From the back blocks where street corners become canvases, graffiti and religion dance a tango of uncanny resemblance. Is it mere adherence to codes, or shall we dare to whisper of unwritten commandments? Those who manoeuvre the spray cans and inky brushes, the street taggers and painters, live by a cardinal rule of graffiti culture: “Thou shalt not toy.” A term, subtly derogatory, also serves as an essential practice, separating the experienced artists from the fledglings. It emerges like a psalm from the biblical book itself, enabling artists to carve their niche and ascend the hierarchy of the graffiti community.
From the shores of New Zealand, contemporary artist PRIEST brings a different form of sacrament to the stylistic realm of pop art and graffiti. Yet, there’s a twist in his sermon of expression. He embraces the harsh theology of graffiti and informs his creative philosophy with “Toys!”. These aren’t mere child’s play. They’re central and pivotal, both as a nod to the derogatory graffiti term and signify the playful essence at the heart of his practice.
My work mirrors my personality, sense of humour, interests and challenges. I am fascinated by playful and colourful work; it’s easy to pull people into an idea without shocking them too much
PRIEST’s work is an animated feast with biting satire. Seamlessly melding elements from nostalgic cartoons, video games, and street art, emulating the classic brushwork of vintage animation, he constructs a narrative critiquing the mechanical heartbeats of capitalism and corporate life.
Yet, the underlying essence is a reflection of self, a manifestation of his humour, interests, and the trials and misadventures of his artistry—a translation of experience into the diverse universe of popular culture.
In the eclectic world of street art, where the whispers of spray cans create legends, PRIEST’s work stands respectfully, exhibited alongside titans like Banksy, Obey, and Kenny Scharf in notable group shows; his artistry resonates with echoes of both rebellion and respect. He finds inspiration in the likes of Rone, KAWS, Joan Cornella, Javier Calleja, and Nathan Fielder.
Collectors of his works are spread far and wide, spanning from the KAWS collection in New York to private Oxford collections of former London Museum curators. From Tokyo’s bustling streets to Milan’s fashionable alleys, and from Montreal’s eclectic corners to Melbourne’s art-filled lanes, connoisseurs seek his original works. Such is the hunger for his satirical baptised pieces that there’s a waiting period of 8 to 12 months.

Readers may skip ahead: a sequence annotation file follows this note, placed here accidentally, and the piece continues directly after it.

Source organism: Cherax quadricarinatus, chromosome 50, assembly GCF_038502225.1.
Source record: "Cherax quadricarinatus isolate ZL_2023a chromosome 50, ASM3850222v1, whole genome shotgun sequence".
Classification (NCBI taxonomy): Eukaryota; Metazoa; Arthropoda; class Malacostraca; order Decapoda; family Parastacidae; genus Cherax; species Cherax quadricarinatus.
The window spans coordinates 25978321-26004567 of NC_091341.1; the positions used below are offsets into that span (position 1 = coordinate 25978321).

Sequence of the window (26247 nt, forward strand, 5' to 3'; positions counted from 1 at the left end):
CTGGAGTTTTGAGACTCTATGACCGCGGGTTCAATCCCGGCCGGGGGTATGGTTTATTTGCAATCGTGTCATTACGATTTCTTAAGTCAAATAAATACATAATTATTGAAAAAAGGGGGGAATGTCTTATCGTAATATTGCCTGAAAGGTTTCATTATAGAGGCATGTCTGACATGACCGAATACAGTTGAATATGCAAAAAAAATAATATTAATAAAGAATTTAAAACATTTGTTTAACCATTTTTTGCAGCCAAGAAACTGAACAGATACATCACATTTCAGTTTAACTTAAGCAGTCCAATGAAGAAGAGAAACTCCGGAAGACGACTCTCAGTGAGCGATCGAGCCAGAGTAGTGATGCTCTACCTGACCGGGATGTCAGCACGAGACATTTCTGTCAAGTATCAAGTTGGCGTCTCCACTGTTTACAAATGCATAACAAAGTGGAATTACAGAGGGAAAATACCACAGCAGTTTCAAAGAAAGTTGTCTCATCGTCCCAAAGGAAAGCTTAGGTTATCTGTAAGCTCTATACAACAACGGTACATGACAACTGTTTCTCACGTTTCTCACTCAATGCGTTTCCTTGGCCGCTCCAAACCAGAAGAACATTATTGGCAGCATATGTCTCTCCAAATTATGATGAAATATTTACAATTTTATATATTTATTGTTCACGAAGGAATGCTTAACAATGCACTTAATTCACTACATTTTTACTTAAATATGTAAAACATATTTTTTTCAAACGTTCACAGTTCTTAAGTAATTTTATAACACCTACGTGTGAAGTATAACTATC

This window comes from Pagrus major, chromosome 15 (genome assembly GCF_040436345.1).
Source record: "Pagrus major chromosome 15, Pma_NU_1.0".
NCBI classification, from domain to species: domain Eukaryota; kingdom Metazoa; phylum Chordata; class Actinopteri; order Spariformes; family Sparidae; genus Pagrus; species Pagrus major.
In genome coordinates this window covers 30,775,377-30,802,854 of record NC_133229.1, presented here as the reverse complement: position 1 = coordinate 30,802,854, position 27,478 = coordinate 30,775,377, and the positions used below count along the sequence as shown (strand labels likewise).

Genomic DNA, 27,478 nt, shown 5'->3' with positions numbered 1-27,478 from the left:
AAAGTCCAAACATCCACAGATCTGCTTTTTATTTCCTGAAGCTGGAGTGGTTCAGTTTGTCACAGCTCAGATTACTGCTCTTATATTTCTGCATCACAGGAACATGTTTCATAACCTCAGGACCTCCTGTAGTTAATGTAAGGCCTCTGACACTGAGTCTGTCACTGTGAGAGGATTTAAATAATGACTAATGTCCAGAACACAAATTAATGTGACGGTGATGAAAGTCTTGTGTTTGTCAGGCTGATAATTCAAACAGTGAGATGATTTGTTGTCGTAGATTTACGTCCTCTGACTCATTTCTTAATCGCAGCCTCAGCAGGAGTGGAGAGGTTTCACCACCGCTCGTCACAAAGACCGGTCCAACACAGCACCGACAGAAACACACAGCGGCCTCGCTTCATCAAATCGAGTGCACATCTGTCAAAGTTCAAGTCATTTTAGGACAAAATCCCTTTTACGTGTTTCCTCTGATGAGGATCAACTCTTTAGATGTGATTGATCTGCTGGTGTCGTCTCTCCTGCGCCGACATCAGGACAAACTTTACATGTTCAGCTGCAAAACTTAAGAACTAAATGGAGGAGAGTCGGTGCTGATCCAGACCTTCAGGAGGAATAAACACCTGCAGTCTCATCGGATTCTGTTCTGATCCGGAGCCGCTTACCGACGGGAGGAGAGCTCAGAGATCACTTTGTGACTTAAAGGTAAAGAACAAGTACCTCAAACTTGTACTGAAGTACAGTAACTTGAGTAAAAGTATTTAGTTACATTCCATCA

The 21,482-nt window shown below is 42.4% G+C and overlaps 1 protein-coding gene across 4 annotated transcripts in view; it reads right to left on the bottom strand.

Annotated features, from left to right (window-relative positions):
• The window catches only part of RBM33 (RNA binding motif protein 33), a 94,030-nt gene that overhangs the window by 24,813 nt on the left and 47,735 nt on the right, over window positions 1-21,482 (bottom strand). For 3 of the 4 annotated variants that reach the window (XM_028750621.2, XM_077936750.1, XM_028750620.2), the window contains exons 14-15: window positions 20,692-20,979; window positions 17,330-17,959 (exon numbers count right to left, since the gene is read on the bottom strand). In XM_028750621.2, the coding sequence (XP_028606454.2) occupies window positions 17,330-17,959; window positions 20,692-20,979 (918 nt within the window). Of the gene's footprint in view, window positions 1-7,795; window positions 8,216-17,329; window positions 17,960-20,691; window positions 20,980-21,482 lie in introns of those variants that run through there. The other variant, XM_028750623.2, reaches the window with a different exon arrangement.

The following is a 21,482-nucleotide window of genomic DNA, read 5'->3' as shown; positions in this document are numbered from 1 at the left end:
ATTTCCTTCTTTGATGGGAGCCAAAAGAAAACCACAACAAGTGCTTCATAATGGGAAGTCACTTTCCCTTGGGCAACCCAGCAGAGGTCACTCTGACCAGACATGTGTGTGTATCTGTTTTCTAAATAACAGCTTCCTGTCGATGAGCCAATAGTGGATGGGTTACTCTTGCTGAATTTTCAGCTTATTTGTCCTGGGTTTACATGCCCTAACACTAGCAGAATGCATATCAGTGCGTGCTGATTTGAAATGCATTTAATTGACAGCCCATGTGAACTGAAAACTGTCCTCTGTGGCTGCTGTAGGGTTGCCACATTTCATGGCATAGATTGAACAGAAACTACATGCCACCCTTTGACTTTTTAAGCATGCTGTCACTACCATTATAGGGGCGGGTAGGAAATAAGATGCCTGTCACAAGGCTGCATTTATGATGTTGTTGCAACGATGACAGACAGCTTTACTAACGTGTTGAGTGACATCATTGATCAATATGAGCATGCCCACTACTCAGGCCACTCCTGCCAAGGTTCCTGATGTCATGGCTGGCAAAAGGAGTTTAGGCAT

We managed to speak with the righteous artist before his upcoming exhibition, “Trapped in a Cel!” at Mucciaccia Gallery Mayfair on 12th October 2023.
Hi PRIEST. Thank you for taking the time to speak with us. Let’s start at the beginning. Please share a bit about your journey as an artist. When did your passion for art ignite, and were there pivotal moments or mentors that notably influenced your direction?
PRIEST: I was born in a small country town in New Zealand; my Mother was a dancer, and my father was a street performer. My family owned a small shop in which we sold outdoor wind sculptures. I was surrounded by many forms of art and performance from a young age. I started painting graffiti illegally on the streets in New Zealand in 2010. I moved cities a lot, from Wellington, I then moved to Melbourne, then to Copenhagen, Followed by Glasgow and now London.
I began making art in 2019. Following a court case for graffiti in Australia, I decided to make paintings and prints to help pay the fines. During this year, I assisted an artist in Melbourne called RONE. He taught me everything from managing my own career as an artist to building large-scale exhibitions from scratch. A few years later, I was lucky enough to have the New York-based artist KAWS mentor me and help guide my career into the fine art world; this was a pivotal point and brought a lot of attention to the paintings I currently was making.
From your past, I’m particularly curious about your early graffiti days in New Zealand. Is there a memory from that time that remains vivid? What made it so impactful?
PRIEST: It was a messy time, physically and mentally. There are many; today, this one jumps to mind. I vividly remember dangling off a building four stories up in the pouring rain – a friend grasping one of my hands while I spray painted with the other. We were above the main strip in the city, and the tag stayed there for years and years. I saw it weekly. I often felt invincible, and after a night in the bars, I was fairly sure I could fly.
Your artist name, ‘PRIEST’, piques interest. What’s the story behind choosing this moniker, and what does it signify for you?